This years theme, “Eat Right, Your Way, Every Day,” encourages personalized healthy eating styles and recognizes that food preferences, lifestyle, cultural and ethnic traditions and health concerns all impact individual food choices. Registered dietitians play a critical role in helping people eat right, their way, every day.
It’s important to realize that eating your way can be possible when you pay attention to portion control, smart eating, and including all food groups into your diet when possible. Anything can be incorporated into your diet– the important thing to recognize is that moderation is key. You can still indulge in your favorite foods, but pay attention to the serving sizes you eat and how often you eat a particular food item. Also, pay close attention to the beverages you consume! One 20 oz. bottle of soda is equal to one hour of walking to burn it off! Stick to water as much as possible (it’s all we need to survive!) Don’t look into diets, look into LIFESTYLE changes! Feed your body what it deserves: a balance of nutrients that make you glow and feel healthy because nothing looks as good as healthy feels!! And never forget that moving your body with some sort of physical activity is needed in order to live a healthy lifestyle as well!
Promote and support nutrition awareness starting today, for the rest of the month, and for the rest of your life! Today is the day to make a change and stick to it for a lifetime. You deserve to be happy and full of energy through nutrition and fitness!
For more information: http://www.eatright.org/nnm/#.UTAUbze_CSo
I have been against the United States NOT labeling GMO foods for a long time now. It’s not fair to us to not know what is going into our bodies! Whether or not to require labeling of genetically engineered (GE) foods is a key issue in the ongoing debate over the risks and benefits of food crops produced using biotechnology. The most common GE crops in the United States are soybean, corn, cotton, and canola. Because many processed food products contain soybean or corn ingredients (e.g., high fructose corn syrup or soy protein), it’s estimated that 60 to 70 percent of processed foods in grocery stores include at least one GE ingredient! Were you aware of this? How do you feel about the labeling issue in the US? How many people are GMO foods affecting?
For more information: http://www.ext.colostate.edu/pubs/foodnut/09371.html
February is National Heart Health Month. Heart disease is the leading cause of death in the United States. Over one quarter of deaths are from heart disease. You have a greater risk of heart disease if you are a man over age 45 or a woman over age 55. CDC provides tips for preventing heart disease.
- Eat plenty of fruits and vegetables
- Use salt in moderation
- Monitor your weight to make sure you’re at a “healthy” weight
- Exercise at least 30 minutes 3 times a week
- Don’t smoke. If you smoke, consider quitting
- Consume alcohol in moderation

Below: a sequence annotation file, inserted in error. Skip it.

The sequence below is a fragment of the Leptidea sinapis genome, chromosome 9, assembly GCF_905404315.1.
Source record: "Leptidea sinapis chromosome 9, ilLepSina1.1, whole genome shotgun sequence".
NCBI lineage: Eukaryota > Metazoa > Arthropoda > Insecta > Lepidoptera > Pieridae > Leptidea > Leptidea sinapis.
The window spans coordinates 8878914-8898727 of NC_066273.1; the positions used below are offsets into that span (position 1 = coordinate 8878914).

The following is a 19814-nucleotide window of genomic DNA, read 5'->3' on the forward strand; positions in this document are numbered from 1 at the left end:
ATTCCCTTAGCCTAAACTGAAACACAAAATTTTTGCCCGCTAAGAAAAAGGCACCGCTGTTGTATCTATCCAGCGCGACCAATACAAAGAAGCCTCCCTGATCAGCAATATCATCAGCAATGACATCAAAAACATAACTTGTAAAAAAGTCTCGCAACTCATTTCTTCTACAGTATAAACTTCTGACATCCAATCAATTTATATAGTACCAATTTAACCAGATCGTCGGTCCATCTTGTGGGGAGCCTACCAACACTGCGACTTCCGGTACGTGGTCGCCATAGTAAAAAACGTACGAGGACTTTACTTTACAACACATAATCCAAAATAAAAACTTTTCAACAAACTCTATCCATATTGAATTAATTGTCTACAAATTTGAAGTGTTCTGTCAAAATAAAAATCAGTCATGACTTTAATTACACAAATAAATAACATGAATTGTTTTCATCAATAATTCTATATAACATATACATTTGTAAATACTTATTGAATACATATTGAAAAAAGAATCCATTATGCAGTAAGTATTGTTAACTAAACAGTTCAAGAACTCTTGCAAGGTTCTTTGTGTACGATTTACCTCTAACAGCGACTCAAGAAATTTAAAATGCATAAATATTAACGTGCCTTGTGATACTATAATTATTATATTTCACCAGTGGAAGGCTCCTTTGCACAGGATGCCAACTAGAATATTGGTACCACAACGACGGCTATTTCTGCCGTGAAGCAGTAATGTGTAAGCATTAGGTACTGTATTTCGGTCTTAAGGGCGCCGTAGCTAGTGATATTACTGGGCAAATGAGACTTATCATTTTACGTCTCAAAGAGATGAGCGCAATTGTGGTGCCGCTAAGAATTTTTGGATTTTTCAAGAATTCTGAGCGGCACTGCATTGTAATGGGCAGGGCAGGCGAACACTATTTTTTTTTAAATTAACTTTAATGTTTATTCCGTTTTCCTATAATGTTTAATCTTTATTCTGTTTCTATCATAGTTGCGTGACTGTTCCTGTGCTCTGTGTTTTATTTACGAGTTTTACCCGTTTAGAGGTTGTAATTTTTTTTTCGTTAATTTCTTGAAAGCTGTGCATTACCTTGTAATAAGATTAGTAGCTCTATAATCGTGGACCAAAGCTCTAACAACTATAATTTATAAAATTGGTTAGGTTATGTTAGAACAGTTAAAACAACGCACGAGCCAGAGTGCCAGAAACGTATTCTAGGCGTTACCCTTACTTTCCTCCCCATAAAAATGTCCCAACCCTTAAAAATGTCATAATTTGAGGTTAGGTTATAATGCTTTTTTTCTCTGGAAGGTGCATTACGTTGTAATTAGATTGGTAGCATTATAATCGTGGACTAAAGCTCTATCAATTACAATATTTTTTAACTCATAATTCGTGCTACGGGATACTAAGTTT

- Have your blood pressure checked on a regular basis
A research study has shown that people who said they ate yogurt also reported consuming higher amounts of other good-for-you foods, such as fruits, vegetables, nuts, fish and whole grains. Yogurt is a good source of calcium, magnesium, and potassium and many Americans don’t consume enough of these nutrients. The study shows that if many consume yogurt in place of less healthy foods, it may help eliminate the inadequate intake of shortfall nutrients.
A one-cup serving of low-fat yogurt has a similar nutrition profile to that of a cup of low-fat milk, but with roughly 50 percent more potassium, calcium, and magnesium, the researchers pointed out.
What are your thoughts on this? Do you believe consuming yogurt makes you eat healthier foods?
For more information: http://todayhealth.today.com/_news/2013/01/24/16683669-yogurt-lovers-have-better-diets?lite MyHealthNewsDaily By Cari Nierenberg
Specific nutrients in foods have been shown to enhance the body’s ability to keep us well. Some tips from the Academy of Nutrition and Dietetics and other nutrition experts from Barbara Quinn’s article explain important nutrients to keep the illness off.
· Protein: It’s what immune cells are made of. Sources of immune-building protein include lean beef, pork and poultry, fish, eggs, beans and soy-based foods.
· Vitamin A: vitamin A — a nutrient that helps maintain the cells that line our intestines and lungs. These mucosal cells are the sentries that guard our body from foreign invaders. Carrots, kale, spinach, sweet potatoes and red bell peppers are good sources of vitamin A.
· Vitamin C: this essential vitamin plays an important role in healing wounds and strengthening our resistance to disease. Vitamin C also helps form antibodies that fight off infection. Sources include oranges, grapefruit, strawberries, tomatoes, peppers, kiwifruit, broccoli and Brussels sprouts.
· Zinc: Our immune system relies on zinc to consistently renew disease-fighting cells. Since zinc in food is bound to protein, it makes sense that good sources include oysters, beef, pork and liver as well as whole grains, beans, nuts and seeds.
· Vitamin E: Given its antioxidant ability to neutralize free radicals, vitamin E keeps the machinery of the immune system functioning at capacity. Good sources include nuts, seeds and whole grains. Wheat germ is an especially good source of vitamin E.
*Barbara Quinn is a registered dietitian and certified diabetes educator at the Community Hospital of the Monterey Peninsula.